The UK has committed to decarbonise the national electricity system by 2035. Home-grown, green technologies such as offshore wind and nuclear energy will support the UK to transition away from reliance on fossil fuels. UCLH will continue to explore where more solar panels can be installed on the rest of the UCLH estate.
A team at UCLH has developed a fold out health clinic built into an eco-tricycle. The trike can nimbly treat London’s most vulnerable homeless patients in a way which combines personalised care and environmental concern in the city.
UCLH’s Find & Treat team, who screen London’s most vulnerable homeless and high-risk people, have produced this Eco-Tricycle which allows access to parks, hostels, soup kitchens, under bridges or other street outreach locations. The bike will support the team to screen for blood borne viruses, STIs, TB, HIV, vaccination and much more.
Designed with an aerospace electrician, it features remote temperature control allowing safe storage for vaccines or other cold chain items and a solar panel which provides an independent, climate friendly charging option.
London’s population health is closely linked to its environmental conditions. High levels of pollution and poor air quality hospitalises approximately four Londoners daily and contributes to around 109 early deaths a year in Camden alone.
Prof Al Story, the founder and clinical lead of Find and Treat, said, “Air pollution harms the health of all Londoners’ and especially the poorest and most vulnerable. For the people we serve who are forced to live on the street, clean air isn’t an option. This new green low carbon e-bike fits perfectly with our mission to help the most vulnerable, protect the air we share and promote better health for all.”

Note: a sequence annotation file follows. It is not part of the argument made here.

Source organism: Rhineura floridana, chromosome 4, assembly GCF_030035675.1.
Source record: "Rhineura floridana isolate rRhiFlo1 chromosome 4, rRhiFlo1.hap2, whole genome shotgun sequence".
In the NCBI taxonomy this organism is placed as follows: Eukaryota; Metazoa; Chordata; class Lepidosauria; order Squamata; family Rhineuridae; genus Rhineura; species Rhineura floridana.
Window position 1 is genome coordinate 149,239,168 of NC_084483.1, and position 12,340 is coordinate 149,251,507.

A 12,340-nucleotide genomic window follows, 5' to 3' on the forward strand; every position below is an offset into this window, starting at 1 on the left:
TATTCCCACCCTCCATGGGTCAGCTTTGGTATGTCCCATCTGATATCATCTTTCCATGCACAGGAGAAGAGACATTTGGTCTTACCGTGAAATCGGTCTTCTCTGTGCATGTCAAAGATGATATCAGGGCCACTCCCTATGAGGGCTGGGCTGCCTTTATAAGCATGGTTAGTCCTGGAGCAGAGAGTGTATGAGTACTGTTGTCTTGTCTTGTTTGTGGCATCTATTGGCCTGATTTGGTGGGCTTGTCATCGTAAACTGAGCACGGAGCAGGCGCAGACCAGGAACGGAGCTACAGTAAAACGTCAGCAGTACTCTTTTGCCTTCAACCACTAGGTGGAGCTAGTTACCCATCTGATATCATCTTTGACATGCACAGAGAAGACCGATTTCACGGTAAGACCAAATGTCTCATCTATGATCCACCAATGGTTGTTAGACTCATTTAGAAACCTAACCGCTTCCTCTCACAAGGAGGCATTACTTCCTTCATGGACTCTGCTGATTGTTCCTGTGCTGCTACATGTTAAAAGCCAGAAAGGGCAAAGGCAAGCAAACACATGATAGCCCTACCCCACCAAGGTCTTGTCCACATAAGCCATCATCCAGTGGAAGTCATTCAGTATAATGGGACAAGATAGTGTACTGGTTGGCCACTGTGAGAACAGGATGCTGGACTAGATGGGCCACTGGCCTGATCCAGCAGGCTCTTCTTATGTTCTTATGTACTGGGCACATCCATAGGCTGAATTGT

Our electricity is now sourced completely from renewables. We are continuing to install solar panels on more of our hospital buildings, including 452 new panels in early 2023.This means we now have solar panels on The Grafton Way Building, The Podium, and The Elizabeth Garrett Anderson Wing.
Installing solar panels on just one site could generate enough electricity to power the equivalent of 70 homes. We invested over £2 million in low-energy LED lights in 2022 across our hospitals: these use just a quarter of the energy of our previous lights, and last much longer. This is enabling UCLH to save more than 1,200 tonnes of CO2 per year.
UCLH is cutting down the amount of plastic used at its hospitals, including encouraging patients and staff to replace the use of polystyrene cups with reusable ones. As of October 2023, and in line with the latest government legislation, now single use catering plastics will be offered at UCLH outlets.
Two wards are leading the way. Previously, the team at University College Hospital was ordering 2,000 polystyrene cups per month, but the order has now been replaced by 1,000 paper cups, with the ambition to further decrease this.
The Intensive Therapy Unit (ITU) at the National Hospital for Neurology and Neurosurgery is also supporting the campaign with ‘Plastic-free Wednesdays’, when polystyrene cups and cutlery are made difficult to find, to encourage staff to locate reusable alternatives. The ward is now planning to almost completely eliminate the use of plastic cups and cutlery.